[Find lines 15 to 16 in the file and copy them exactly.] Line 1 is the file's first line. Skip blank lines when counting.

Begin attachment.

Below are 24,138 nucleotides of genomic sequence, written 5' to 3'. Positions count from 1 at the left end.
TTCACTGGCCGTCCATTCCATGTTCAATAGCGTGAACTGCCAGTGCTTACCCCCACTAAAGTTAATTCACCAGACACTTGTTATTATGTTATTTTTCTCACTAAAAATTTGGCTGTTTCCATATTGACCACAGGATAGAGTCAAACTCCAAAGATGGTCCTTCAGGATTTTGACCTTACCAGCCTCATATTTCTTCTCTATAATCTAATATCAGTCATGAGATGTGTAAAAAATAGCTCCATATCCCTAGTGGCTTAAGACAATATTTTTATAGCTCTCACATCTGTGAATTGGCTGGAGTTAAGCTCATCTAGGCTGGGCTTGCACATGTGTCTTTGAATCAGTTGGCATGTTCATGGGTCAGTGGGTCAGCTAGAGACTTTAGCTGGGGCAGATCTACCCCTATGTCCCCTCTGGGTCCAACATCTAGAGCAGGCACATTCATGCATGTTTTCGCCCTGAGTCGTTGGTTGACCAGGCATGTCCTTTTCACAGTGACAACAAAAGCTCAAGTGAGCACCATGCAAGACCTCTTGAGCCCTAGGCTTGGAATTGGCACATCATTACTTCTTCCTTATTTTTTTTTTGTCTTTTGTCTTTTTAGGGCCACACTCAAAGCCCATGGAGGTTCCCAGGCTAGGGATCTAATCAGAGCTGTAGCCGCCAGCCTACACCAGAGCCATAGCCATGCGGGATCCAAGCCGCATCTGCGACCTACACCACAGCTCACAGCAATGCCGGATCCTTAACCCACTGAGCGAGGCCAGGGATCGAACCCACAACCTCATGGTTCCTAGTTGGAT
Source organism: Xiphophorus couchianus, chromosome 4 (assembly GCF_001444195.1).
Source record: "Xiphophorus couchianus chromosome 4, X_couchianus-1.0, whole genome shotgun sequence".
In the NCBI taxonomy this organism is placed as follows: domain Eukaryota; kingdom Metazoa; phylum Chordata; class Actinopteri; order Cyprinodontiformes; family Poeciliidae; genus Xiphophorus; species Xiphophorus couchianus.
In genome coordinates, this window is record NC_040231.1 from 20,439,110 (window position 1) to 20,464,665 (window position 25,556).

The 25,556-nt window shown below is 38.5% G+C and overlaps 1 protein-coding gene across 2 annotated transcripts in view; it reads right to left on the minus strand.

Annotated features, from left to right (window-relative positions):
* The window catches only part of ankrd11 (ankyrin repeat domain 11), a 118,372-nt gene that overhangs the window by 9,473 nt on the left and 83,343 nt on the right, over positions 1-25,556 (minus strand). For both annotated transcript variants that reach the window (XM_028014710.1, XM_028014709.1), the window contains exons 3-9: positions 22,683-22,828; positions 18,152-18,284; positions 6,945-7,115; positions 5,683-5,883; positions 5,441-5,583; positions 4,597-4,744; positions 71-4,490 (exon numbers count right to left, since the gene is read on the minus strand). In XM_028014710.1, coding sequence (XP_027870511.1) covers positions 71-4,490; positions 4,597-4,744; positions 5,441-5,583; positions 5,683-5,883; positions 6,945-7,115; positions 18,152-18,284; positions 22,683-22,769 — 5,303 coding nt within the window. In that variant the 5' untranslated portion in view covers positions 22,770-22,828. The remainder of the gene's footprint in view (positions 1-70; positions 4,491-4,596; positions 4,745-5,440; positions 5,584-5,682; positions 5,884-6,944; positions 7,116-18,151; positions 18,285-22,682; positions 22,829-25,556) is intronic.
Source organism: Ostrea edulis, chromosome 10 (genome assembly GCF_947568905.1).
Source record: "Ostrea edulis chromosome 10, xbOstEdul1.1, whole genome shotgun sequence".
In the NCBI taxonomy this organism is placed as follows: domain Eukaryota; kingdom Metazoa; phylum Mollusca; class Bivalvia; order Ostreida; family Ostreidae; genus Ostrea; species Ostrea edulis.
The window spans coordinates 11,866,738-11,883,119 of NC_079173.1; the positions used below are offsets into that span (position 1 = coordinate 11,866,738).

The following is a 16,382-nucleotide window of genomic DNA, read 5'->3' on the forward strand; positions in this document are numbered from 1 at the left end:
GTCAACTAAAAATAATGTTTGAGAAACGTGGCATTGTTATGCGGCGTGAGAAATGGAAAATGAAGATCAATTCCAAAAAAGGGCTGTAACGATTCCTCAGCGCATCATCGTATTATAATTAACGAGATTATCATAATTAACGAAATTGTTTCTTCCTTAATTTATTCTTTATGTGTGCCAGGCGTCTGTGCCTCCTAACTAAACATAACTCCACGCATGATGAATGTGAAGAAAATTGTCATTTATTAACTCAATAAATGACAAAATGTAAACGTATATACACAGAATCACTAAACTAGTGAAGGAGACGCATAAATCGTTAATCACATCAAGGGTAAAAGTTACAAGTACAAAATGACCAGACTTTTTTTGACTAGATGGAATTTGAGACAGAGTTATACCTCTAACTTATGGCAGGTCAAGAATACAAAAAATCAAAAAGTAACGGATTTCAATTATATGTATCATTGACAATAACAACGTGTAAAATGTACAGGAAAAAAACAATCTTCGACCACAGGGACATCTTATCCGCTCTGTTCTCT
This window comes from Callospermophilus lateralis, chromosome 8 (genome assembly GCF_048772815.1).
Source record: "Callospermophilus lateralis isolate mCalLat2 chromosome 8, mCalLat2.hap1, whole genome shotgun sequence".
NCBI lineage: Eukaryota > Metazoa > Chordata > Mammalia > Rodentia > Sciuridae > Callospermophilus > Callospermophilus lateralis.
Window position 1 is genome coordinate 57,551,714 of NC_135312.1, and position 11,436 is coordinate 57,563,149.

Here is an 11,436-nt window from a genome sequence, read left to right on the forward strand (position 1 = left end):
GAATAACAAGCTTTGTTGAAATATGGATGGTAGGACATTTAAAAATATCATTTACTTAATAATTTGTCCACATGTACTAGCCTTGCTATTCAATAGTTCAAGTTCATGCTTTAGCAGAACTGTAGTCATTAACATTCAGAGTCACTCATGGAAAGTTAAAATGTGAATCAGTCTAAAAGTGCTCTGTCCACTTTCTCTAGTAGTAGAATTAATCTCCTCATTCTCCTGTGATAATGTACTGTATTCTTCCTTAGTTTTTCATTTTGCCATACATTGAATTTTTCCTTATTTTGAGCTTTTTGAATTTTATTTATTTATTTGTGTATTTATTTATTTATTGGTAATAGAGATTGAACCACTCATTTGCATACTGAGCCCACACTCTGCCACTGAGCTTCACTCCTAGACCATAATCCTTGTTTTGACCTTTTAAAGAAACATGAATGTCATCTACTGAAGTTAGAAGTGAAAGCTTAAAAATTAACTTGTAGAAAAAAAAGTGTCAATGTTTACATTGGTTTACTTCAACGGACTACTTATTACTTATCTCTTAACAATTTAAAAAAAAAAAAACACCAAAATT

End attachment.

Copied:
GTCAACTAAAAATAATGTTTGAGAAACGTGGCATTGTTATGCGGCGTGAGAAATGGAAAATGAAGATCAATTCCAAAAAAGGGCTGTAACGATTCCTCAGCGCATCATCGTATTATAATTAACGAGATTATCATAATTAACGAAATTGTTTCTTCCTTAATTTATTCTTTATGTGTGCCAGGCGTCTGTGCCTCCTAACTAAACATAACTCCACGCATGATGAATGTGAAGAAAATTGTCATTTATTAACTCAATAAATGACAAAATGTAAACGTATATACACAGAATCACTAAACTAGTGAAGGAGACGCATAAATCGTTAATCACATCAAGGGTAAAAGTTACAAGTACAAAATGACCAGACTTTTTTTGACTAGATGGAATTTGAGACAGAGTTATACCTCTAACTTATGGCAGGTCAAGAATACAAAAAATCAAAAAGTAACGGATTTCAATTATATGTATCATTGACAATAACAACGTGTAAAATGTACAGGAAAAAAACAATCTTCGACCACAGGGACATCTTATCCGCTCTGTTCTCT
This window comes from Callospermophilus lateralis, chromosome 8 (genome assembly GCF_048772815.1).